Have you ever heard the age old “tale” that having children one does not get an instruction manual but do you know what else they do not give you a manual to?
Or more specifically — handiPUGS.
It is even more difficult when you have a handipug who has a medical diagnosis that is not commonly seen (all of you handipet parents with those rare babies know exactly what I am lamenting about!) so you run into the problem of worry that is almost like an onion and you can peel away the layers but its just a different avenue of worry.
“Could this minor issue/problem be somehow related to their diagnosis?”
“Can they handle or tolerate minor wellness things such as vaccines or dental cleanings?”
“Am I doing everything that I can possibly be doing for their comfort, happiness & well-being?”
I am the very first to admit that I am stumbling in the dark when it pertains to Maxwell and his diagnosis (multiple limb deformity & kyphosis) but I am always willing to learn and continue to learn about dudes like Maxwell but in the meantime I am sort of learning by the absolute seat of my pants.
Is that scary? Absolutely.
But what can you do? You just have to keep “pressing on” because what else is there possibly to do? So you roll with the good and you roll with the bad just like life.
For every heart warming video I post of Maxwell cruising in his wheelchair there is probably a memory to match that of him and I up all night long while I hose down his bed that he managed to smear poop all around in (we suspect a nerve was pinched in his spine which was causing his legs to kick madly) or panic texting the patient vet’s that I work with because Maxwell is behaving in pain and I am constantly worried that he will BLOAT (again, insert face palm here!) and that I probably sprouted another few dozen gray hairs worrying if I am doing all of the right things for Maxwell all while not breaking the bank, being a pest to my co-workers or straining my marriage — sometimes handipets are dirty work and sure sometimes my husband and I bicker and squable over the animals, their “abilities” and if they in fact rule the house or not (I have accepted the fact they run the house but I fear my husband is still in denial and thinks we stand a chance — we do not), some days I am absolutely a few minutes late to social engagements because I had to hose off/sanitize/hazmat/biohazard someone’s litter box, bed, behind, paws or on one occasion face but it is life and I do believe that everything happens for a reason and there was a purpose and a reason that my adorable crew of misfits came to bless our home.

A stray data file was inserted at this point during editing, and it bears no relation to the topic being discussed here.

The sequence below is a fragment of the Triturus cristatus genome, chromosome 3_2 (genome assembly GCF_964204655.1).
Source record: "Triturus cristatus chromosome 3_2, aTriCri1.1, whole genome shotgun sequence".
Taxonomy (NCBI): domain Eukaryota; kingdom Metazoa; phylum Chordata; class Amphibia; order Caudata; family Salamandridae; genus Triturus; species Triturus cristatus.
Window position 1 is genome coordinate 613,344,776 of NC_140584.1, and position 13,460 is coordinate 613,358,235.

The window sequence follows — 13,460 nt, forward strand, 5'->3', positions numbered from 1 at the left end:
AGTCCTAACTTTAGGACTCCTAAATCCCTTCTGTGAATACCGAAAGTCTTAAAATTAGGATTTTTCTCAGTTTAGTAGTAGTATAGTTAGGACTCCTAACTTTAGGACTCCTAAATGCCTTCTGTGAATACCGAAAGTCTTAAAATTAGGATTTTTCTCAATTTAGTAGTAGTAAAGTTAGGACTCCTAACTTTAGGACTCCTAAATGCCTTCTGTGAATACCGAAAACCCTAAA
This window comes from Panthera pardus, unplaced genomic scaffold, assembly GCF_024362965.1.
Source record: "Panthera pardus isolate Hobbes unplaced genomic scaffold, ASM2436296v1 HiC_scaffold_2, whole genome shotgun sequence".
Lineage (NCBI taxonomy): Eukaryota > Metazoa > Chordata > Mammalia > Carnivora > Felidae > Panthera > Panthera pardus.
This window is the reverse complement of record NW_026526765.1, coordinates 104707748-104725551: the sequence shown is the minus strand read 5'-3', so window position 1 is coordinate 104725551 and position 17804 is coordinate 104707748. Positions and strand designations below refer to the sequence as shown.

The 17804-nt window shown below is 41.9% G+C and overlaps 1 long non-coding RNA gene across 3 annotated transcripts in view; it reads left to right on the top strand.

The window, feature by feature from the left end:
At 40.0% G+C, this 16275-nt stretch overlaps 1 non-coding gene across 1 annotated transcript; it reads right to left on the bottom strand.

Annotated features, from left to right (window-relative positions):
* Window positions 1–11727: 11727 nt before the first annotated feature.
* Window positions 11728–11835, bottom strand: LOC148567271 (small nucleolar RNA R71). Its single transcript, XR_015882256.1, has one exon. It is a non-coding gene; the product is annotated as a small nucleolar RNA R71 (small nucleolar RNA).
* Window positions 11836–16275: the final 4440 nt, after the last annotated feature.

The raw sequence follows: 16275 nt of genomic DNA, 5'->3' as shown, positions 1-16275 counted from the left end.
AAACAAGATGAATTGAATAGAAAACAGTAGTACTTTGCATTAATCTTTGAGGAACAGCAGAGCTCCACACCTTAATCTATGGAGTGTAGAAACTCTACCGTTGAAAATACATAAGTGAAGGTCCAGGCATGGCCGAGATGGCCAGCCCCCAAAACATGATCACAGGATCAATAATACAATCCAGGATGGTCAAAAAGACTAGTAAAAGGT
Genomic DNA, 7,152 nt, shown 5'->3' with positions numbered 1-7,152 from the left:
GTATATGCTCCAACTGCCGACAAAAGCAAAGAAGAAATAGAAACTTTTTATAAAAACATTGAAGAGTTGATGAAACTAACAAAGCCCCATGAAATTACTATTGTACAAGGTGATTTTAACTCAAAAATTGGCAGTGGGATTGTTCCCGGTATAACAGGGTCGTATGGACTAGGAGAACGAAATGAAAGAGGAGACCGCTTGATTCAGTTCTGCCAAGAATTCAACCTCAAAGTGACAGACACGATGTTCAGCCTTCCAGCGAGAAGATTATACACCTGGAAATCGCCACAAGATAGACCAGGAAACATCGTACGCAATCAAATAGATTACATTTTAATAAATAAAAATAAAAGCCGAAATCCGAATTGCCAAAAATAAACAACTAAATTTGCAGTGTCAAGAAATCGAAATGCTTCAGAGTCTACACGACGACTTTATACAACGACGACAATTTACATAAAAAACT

And then there are some memories that you just laugh at the horribly-timed misfortune that if you do not laugh you will cry type of moments – like when we took Bifford on his first adventure to Michigan and were unsure how to handle the bathroom issue so at the time my husband and I decided that a diaper would be the best plan of action (in case you were wondering it was not, in fact, the best plan of action!) but we had not decided who would be the official “checker” if we happened to find ourselves catching whiffs of atomic sulfur.
So if you can picture my husband and I circling our vehicle as if we are in some sort of a hazmat standoff because we could not decide who was about to check if Bifford graced us with a code brown or not. After a heated round of few choice words and panic I took the plunge and became the hero that day and checked (luckily it was a false alarm!).
But just like in life, a life with handipets is not for the weak person. They are no more work if you go in with an open mind, a healthy serving of patience and then lastly (but most important) … you must have a warped sense of humor! How else do you cope with life in general? Which is why we enjoy posting all of our funny, adorable, cuddly and sometimes messed up memories because they are all warm memories to us!